It's very interesting that Ma Bell is getting resurrected in an IP telecommunications environment that will cover much more than wired voice connectivity. The stakes now include wireless mobility services and devices, federated presence management services, personalized business application information access and delivery, and what I have dubbed "transmodal communications." This new combination of capabilities, coupled with standards-based communication application software and IP-based remote management, will enable the big service gorilla, in partnership with specialized application software developers, to attack the wide-open SMB market and perhaps even the large enterprise market with hosted and managed services. Those markets are very vulnerable because they have little experience with new IP technologies. Enterprise executive management may also feel that such expertise is no longer fully needed inhouse if the technology can be hosted by a trusted entity, but managed operationally controlled inhouse. With communication application software becoming "open," we can look forward to frequent patches, releases, and competitive product offerings. Who wants to "own" something that will be constantly evolving?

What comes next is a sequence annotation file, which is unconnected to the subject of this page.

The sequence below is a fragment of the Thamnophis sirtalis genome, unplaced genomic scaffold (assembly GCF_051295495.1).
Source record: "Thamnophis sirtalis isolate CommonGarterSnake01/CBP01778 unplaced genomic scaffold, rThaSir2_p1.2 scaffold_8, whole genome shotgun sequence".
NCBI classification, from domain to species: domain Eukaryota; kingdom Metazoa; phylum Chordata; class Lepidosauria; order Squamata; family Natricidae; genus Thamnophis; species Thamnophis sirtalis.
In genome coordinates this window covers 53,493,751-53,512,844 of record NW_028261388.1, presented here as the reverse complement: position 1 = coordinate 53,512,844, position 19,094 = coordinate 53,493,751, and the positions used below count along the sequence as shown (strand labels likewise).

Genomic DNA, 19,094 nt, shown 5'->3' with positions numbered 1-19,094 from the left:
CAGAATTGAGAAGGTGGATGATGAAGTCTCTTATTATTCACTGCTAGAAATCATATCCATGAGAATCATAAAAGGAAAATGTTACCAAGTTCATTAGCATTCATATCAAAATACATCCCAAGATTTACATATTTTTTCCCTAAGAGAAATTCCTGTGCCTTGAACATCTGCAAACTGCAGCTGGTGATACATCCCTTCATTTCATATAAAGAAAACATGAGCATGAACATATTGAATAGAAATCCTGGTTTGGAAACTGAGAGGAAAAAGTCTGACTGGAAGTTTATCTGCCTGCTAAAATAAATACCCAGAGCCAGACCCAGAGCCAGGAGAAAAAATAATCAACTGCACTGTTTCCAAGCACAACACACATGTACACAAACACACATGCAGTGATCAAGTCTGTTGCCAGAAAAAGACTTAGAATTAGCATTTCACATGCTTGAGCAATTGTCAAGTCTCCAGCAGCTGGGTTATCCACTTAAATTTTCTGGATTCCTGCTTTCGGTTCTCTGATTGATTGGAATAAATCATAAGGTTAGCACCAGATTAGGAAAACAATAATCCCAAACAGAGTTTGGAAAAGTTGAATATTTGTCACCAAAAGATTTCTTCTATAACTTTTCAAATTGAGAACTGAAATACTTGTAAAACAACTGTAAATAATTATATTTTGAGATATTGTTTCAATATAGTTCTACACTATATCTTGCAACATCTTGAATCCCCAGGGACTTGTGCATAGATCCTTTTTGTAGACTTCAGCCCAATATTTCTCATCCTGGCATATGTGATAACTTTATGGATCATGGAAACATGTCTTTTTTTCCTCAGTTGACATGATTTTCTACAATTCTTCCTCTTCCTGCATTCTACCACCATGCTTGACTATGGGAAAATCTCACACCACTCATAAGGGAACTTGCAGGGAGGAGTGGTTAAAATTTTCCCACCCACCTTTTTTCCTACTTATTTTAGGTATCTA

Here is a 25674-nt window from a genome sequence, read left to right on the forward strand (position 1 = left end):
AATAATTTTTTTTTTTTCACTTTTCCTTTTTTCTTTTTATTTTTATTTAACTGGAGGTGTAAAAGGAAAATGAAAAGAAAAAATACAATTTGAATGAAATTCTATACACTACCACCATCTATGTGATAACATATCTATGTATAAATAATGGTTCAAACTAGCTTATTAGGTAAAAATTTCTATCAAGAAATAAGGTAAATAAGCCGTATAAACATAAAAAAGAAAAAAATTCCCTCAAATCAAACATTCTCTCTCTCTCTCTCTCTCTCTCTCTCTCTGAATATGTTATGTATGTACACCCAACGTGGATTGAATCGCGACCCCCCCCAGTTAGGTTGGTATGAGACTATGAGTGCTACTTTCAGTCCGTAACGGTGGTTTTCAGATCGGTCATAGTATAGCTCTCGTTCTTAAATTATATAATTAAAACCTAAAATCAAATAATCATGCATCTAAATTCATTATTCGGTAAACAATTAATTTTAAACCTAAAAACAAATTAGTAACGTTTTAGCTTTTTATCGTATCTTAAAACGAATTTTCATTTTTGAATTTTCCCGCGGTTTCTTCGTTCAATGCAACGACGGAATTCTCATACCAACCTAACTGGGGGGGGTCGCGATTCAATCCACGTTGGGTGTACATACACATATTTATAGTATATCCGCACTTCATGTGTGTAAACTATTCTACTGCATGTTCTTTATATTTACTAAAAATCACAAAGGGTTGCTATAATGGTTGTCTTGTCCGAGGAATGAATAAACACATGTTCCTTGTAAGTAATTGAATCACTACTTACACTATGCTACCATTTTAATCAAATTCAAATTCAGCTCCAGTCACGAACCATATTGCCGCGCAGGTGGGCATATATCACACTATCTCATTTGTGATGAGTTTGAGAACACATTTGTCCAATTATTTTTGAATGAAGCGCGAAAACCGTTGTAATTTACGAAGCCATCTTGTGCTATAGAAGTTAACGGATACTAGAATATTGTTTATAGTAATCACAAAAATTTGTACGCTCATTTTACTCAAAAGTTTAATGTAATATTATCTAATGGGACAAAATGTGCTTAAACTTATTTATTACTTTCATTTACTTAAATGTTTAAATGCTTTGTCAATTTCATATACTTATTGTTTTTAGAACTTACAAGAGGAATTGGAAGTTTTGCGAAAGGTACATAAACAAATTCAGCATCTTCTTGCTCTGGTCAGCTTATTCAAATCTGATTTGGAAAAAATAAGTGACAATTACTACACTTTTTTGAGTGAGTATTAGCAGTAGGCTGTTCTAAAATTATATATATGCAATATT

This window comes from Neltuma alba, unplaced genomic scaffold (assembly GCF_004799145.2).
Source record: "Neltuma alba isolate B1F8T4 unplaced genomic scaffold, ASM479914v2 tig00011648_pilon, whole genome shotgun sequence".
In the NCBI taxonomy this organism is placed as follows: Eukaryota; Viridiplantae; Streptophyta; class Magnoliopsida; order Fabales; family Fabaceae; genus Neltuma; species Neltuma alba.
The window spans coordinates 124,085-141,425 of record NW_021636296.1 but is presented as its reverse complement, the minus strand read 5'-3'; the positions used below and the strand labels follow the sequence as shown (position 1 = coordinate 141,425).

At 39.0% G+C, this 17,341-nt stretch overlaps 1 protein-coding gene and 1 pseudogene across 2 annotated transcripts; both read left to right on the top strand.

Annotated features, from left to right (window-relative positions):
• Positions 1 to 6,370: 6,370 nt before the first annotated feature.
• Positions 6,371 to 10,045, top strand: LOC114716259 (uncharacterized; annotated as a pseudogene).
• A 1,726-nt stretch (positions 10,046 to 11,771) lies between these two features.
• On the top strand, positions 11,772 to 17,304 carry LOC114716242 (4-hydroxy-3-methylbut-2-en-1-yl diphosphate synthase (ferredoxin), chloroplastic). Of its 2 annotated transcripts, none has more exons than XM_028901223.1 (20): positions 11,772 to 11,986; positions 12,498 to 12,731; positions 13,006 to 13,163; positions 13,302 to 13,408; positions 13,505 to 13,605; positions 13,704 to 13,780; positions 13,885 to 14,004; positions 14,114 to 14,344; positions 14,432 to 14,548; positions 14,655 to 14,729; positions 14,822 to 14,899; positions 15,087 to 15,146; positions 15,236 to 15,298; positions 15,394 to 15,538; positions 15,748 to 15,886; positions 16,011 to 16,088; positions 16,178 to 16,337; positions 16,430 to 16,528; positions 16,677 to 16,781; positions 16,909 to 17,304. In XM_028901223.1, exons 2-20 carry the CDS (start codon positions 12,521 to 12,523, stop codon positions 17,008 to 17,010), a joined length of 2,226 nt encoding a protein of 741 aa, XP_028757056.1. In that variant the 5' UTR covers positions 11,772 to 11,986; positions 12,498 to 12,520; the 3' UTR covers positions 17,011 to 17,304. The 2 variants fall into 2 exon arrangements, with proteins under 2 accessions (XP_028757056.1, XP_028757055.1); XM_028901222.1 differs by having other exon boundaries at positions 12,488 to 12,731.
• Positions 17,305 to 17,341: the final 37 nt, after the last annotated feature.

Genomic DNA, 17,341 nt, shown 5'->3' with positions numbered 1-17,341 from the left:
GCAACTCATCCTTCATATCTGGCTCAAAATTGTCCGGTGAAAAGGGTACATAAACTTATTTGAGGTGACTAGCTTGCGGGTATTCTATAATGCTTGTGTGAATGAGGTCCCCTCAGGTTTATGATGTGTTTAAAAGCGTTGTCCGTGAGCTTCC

It will be interesting to see if the old SBC (new ATT) entertainment video initiatives will be extended to BS. Project Lightspeed aims to deliver IPTV as part of a triple play service bundle over a hybrid fiber-copper access network. HomeZone (a joint venture with EchoStar Communications Corp) plans to introduce a new set-top box that will enable consumers to get both satellite-TV and movies, programs and other content via the Internet.

BS, has been slow to embrace IPTV or other forms of residential video, unsure about the potential payoff, readiness of the technologies, and the high upfront investment required.